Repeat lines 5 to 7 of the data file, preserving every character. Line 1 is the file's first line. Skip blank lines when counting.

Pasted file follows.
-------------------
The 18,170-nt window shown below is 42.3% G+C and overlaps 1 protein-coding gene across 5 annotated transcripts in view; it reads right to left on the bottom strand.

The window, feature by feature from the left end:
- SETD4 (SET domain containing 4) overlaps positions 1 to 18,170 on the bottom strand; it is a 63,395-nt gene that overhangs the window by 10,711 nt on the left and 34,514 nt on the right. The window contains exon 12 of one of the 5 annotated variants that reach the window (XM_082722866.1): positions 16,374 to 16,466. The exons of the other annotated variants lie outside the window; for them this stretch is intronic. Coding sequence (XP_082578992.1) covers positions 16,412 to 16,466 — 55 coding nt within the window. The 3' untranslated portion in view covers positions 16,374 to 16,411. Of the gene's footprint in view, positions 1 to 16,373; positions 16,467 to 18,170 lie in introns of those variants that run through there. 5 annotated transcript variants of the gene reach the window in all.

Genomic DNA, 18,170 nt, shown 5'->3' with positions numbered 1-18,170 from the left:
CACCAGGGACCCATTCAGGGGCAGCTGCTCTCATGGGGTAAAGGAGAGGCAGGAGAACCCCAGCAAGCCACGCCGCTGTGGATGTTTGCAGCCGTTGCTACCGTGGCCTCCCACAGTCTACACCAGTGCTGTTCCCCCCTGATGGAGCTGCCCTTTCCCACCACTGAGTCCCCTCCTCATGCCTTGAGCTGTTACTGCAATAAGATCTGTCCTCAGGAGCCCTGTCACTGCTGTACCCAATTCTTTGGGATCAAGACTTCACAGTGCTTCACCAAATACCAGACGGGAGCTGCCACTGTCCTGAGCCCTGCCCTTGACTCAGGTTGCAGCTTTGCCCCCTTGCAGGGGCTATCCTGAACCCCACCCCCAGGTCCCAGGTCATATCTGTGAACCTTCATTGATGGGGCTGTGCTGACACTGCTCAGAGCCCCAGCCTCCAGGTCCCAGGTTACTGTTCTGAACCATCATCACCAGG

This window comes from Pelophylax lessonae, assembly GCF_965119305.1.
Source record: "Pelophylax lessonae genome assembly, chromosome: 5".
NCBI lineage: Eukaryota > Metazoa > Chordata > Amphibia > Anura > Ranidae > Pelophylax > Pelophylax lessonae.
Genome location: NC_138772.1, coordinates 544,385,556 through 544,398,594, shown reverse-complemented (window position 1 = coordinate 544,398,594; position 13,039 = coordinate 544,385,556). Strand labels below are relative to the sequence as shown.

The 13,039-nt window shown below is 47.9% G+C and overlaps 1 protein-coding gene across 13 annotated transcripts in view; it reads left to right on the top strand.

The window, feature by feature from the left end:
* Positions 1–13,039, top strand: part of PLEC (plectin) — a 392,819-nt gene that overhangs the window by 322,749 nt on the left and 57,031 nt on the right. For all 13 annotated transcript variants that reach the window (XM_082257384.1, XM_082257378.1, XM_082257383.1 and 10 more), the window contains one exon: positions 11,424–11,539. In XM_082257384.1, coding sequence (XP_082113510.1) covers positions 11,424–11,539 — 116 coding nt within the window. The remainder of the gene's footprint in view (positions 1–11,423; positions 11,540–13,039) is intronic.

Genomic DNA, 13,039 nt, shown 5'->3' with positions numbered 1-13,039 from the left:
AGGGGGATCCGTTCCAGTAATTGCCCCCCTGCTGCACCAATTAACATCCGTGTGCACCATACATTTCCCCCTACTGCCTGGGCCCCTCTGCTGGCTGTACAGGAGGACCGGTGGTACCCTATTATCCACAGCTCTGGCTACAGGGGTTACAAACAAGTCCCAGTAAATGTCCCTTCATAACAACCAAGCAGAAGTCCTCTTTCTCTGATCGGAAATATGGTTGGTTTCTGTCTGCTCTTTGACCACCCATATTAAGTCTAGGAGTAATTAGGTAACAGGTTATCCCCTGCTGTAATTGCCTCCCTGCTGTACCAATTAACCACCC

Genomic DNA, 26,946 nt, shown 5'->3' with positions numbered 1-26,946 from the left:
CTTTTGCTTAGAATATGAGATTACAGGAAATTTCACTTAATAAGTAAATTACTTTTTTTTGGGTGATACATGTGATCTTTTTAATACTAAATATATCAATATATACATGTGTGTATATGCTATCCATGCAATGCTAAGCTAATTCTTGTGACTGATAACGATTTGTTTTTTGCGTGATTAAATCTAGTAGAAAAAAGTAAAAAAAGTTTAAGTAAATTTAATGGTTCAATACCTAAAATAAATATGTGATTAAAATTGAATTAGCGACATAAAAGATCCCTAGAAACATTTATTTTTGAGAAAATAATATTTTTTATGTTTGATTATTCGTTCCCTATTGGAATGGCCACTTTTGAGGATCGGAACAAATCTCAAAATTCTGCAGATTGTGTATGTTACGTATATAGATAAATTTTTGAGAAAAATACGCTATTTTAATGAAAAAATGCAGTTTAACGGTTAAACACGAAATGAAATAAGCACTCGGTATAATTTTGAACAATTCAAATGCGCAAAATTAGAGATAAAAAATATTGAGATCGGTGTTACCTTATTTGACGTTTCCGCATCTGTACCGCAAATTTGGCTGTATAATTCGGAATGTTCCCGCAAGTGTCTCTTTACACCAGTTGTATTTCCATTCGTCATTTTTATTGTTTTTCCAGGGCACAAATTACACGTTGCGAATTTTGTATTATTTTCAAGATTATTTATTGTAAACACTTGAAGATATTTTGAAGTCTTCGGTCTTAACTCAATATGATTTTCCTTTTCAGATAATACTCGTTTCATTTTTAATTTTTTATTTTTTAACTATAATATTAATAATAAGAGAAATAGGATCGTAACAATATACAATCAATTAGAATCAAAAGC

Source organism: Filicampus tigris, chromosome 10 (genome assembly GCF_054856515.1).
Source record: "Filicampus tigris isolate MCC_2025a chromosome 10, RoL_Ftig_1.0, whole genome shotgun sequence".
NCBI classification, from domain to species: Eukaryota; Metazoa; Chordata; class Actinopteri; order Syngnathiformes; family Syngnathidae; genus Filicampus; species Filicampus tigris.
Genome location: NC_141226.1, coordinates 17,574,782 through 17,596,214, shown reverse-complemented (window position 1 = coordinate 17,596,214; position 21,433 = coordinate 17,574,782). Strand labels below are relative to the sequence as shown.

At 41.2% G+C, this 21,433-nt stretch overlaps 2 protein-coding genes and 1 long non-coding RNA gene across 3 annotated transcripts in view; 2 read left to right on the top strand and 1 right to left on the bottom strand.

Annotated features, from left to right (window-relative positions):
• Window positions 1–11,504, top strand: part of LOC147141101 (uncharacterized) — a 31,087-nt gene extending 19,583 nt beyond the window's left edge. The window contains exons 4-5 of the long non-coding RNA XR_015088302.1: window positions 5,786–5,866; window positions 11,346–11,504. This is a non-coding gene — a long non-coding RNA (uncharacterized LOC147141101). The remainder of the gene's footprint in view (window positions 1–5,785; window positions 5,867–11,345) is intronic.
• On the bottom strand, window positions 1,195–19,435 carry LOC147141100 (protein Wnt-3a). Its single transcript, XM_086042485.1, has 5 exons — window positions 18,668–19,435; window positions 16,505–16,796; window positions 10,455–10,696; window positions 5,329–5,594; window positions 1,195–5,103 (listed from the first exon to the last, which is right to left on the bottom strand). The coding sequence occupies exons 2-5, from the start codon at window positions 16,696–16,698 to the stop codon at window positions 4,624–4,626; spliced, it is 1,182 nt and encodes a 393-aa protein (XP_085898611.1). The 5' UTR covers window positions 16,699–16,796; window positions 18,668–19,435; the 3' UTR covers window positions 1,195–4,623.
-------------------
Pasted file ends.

CACCAGGGACCCATTCAGGGGCAGCTGCTCTCATGGGGTAAAGGAGAGGCAGGAGAACCCCAGCAAGCCACGCCGCTGTGGATGTTTGCAGCCGTTGCTACCGTGGCCTCCCACAGTCTACACCAGTGCTGTTCCCCCCTGATGGAGCTGCCCTTTCCCACCACTGAGTCCCCTCCTCATGCCTTGAGCTGTTACTGCAATAAGATCTGTCCTCAGGAGCCCTGTCACTGCTGTACCCAATTCTTTGGGATCAAGACTTCACAGTGCTTCACCAAATACCAGACGGGAGCTGCCACTGTCCTGAGCCCTGCCCTTGACTCAGGTTGCAGCTTTGCCCCCTTGCAGGGGCTATCCTGAACCCCACCCCCAGGTCCCAGGTCATATCTGTGAACCTTCATTGATGGGGCTGTGCTGACACTGCTCAGAGCCCCAGCCTCCAGGTCCCAGGTTACTGTTCTGAACCATCATCACCAGG

This window comes from Pelophylax lessonae, assembly GCF_965119305.1.
Source record: "Pelophylax lessonae genome assembly, chromosome: 5".